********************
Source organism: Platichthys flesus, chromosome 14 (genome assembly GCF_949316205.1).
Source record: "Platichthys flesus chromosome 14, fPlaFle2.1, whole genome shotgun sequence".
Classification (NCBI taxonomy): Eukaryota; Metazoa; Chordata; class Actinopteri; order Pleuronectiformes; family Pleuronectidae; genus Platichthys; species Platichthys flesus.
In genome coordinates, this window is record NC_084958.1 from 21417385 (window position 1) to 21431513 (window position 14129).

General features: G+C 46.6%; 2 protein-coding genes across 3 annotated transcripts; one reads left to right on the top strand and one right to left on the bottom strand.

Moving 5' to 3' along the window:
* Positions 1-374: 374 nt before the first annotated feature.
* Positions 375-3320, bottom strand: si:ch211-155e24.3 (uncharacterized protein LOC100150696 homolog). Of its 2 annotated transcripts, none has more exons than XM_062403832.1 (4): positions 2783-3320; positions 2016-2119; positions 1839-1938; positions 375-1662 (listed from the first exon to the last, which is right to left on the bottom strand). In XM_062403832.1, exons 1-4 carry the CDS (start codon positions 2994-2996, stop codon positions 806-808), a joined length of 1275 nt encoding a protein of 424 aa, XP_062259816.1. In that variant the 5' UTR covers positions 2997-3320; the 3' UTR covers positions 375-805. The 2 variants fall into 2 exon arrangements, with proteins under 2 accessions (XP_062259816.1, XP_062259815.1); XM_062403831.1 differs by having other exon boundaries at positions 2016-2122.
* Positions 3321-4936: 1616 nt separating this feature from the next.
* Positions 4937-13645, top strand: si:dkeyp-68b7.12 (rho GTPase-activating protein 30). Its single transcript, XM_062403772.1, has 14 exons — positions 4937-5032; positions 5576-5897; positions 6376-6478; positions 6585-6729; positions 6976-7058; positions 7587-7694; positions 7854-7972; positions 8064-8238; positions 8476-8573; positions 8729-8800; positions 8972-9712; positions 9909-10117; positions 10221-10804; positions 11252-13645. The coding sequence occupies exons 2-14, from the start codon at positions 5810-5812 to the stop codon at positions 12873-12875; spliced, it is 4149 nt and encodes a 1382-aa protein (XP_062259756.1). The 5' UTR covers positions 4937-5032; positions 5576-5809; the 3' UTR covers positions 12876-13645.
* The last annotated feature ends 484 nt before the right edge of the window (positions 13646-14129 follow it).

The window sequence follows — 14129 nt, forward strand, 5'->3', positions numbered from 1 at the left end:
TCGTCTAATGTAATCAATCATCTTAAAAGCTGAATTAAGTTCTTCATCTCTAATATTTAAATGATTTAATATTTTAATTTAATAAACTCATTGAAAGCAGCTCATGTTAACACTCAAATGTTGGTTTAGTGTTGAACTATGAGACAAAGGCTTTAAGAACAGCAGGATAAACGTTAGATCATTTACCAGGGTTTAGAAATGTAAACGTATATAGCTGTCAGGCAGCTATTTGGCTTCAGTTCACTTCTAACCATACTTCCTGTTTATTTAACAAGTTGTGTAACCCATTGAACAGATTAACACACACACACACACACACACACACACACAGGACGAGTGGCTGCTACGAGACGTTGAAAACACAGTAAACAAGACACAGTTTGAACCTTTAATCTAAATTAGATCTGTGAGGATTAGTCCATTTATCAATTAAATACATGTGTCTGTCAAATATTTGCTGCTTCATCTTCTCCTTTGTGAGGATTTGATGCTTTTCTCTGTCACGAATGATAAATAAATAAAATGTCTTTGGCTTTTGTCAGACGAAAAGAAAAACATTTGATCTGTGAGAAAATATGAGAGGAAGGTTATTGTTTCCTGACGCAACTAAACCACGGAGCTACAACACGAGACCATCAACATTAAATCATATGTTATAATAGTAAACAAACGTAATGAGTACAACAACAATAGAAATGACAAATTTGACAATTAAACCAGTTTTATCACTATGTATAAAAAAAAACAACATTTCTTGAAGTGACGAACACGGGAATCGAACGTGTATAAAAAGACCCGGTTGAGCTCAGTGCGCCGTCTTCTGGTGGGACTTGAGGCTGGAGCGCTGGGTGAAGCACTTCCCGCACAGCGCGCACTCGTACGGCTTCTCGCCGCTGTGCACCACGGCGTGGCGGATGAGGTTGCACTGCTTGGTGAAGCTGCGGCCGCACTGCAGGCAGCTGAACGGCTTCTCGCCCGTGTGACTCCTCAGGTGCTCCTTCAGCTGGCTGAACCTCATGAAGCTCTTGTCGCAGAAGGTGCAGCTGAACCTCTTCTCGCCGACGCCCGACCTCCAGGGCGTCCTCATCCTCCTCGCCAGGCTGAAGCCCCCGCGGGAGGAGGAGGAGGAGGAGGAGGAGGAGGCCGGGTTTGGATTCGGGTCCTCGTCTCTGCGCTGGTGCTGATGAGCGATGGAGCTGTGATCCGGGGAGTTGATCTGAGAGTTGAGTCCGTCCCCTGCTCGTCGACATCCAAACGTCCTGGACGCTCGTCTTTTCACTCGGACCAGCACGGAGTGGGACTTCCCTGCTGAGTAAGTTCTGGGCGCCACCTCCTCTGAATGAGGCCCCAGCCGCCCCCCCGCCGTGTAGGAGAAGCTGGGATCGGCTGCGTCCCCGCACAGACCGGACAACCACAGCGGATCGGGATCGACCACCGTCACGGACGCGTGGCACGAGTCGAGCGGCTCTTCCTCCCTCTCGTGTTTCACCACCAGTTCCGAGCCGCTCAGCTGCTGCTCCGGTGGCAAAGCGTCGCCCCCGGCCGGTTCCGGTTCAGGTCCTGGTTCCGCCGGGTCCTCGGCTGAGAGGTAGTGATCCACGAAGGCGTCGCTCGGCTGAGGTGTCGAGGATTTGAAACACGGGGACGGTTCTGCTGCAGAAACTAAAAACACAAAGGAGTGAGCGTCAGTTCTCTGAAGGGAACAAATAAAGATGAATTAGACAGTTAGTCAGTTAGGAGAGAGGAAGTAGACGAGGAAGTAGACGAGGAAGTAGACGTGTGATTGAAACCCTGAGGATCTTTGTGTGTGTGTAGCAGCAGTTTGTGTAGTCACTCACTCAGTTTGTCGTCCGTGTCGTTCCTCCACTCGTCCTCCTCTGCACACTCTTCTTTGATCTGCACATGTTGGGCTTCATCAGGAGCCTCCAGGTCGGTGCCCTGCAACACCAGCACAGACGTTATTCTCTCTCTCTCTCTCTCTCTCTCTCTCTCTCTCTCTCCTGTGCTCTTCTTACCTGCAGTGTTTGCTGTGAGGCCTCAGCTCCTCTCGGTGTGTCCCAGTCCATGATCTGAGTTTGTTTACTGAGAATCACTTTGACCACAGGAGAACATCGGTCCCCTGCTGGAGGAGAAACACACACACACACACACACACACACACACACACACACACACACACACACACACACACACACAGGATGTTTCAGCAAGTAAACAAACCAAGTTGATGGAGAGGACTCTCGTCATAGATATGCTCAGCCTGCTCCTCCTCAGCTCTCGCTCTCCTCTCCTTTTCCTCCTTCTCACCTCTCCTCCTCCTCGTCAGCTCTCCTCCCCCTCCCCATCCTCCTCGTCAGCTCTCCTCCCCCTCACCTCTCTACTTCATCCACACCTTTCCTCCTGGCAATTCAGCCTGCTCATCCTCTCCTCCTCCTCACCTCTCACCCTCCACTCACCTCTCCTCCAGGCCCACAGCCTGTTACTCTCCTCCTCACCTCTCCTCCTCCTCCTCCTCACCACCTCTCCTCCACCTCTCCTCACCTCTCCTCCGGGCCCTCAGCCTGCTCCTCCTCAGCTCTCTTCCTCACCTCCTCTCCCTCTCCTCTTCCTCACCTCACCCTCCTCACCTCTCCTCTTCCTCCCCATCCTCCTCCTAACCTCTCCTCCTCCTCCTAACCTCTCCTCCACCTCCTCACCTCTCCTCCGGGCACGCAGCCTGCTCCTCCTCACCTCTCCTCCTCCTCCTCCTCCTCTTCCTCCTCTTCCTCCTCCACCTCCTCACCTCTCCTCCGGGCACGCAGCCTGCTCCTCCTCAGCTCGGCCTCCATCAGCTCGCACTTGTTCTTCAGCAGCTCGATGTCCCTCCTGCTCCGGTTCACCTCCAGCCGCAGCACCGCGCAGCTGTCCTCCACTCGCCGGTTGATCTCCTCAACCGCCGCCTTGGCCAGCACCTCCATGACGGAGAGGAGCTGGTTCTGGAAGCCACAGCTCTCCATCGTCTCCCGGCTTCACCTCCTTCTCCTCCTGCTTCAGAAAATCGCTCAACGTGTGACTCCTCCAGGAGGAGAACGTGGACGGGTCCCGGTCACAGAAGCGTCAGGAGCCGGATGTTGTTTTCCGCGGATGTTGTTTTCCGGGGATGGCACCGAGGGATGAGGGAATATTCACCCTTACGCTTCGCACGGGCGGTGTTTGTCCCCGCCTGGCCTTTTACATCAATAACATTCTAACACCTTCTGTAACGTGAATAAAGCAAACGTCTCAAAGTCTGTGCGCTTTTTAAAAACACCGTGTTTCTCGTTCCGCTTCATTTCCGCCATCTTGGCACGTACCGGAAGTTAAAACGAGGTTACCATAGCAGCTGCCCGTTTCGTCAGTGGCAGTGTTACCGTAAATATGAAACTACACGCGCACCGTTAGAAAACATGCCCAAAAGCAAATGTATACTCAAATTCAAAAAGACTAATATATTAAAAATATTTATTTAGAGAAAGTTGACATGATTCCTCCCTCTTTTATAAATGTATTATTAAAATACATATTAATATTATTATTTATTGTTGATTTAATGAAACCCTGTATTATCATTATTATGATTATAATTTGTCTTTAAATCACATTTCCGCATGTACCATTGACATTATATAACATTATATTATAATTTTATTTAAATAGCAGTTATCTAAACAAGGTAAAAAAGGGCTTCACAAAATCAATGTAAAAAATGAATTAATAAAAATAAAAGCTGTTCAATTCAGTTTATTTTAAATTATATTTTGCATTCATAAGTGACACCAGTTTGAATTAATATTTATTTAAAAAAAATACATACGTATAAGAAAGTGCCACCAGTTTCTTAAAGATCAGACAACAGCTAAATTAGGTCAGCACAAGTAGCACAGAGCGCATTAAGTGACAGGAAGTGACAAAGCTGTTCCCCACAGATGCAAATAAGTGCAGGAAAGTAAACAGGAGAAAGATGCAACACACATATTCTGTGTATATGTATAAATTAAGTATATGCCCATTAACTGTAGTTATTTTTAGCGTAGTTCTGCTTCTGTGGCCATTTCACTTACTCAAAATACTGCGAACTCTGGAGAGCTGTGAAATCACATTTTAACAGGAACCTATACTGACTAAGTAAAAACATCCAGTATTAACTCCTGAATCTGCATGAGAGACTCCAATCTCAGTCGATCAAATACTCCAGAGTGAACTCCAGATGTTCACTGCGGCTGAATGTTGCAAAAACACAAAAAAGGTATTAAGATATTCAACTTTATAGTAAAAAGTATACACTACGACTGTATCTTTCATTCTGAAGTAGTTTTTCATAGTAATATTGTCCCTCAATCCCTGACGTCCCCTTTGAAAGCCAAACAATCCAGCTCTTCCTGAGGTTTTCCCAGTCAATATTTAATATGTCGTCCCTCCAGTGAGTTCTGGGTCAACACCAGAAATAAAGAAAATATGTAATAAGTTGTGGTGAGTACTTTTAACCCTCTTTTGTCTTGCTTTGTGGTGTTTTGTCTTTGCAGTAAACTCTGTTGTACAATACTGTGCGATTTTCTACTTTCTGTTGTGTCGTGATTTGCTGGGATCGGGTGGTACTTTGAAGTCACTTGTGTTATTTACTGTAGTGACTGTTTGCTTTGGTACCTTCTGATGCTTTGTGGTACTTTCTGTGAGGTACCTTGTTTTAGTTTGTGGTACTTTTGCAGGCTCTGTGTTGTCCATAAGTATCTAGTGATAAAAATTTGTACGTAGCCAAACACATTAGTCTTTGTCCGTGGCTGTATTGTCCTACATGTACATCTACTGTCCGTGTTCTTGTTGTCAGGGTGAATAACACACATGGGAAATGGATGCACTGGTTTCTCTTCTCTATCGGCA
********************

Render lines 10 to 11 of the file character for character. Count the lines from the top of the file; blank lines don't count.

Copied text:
* Positions 4937-13645, top strand: si:dkeyp-68b7.12 (rho GTPase-activating protein 30). Its single transcript, XM_062403772.1, has 14 exons — positions 4937-5032; positions 5576-5897; positions 6376-6478; positions 6585-6729; positions 6976-7058; positions 7587-7694; positions 7854-7972; positions 8064-8238; positions 8476-8573; positions 8729-8800; positions 8972-9712; positions 9909-10117; positions 10221-10804; positions 11252-13645. The coding sequence occupies exons 2-14, from the start codon at positions 5810-5812 to the stop codon at positions 12873-12875; spliced, it is 4149 nt and encodes a 1382-aa protein (XP_062259756.1). The 5' UTR covers positions 4937-5032; positions 5576-5809; the 3' UTR covers positions 12876-13645.
* The last annotated feature ends 484 nt before the right edge of the window (positions 13646-14129 follow it).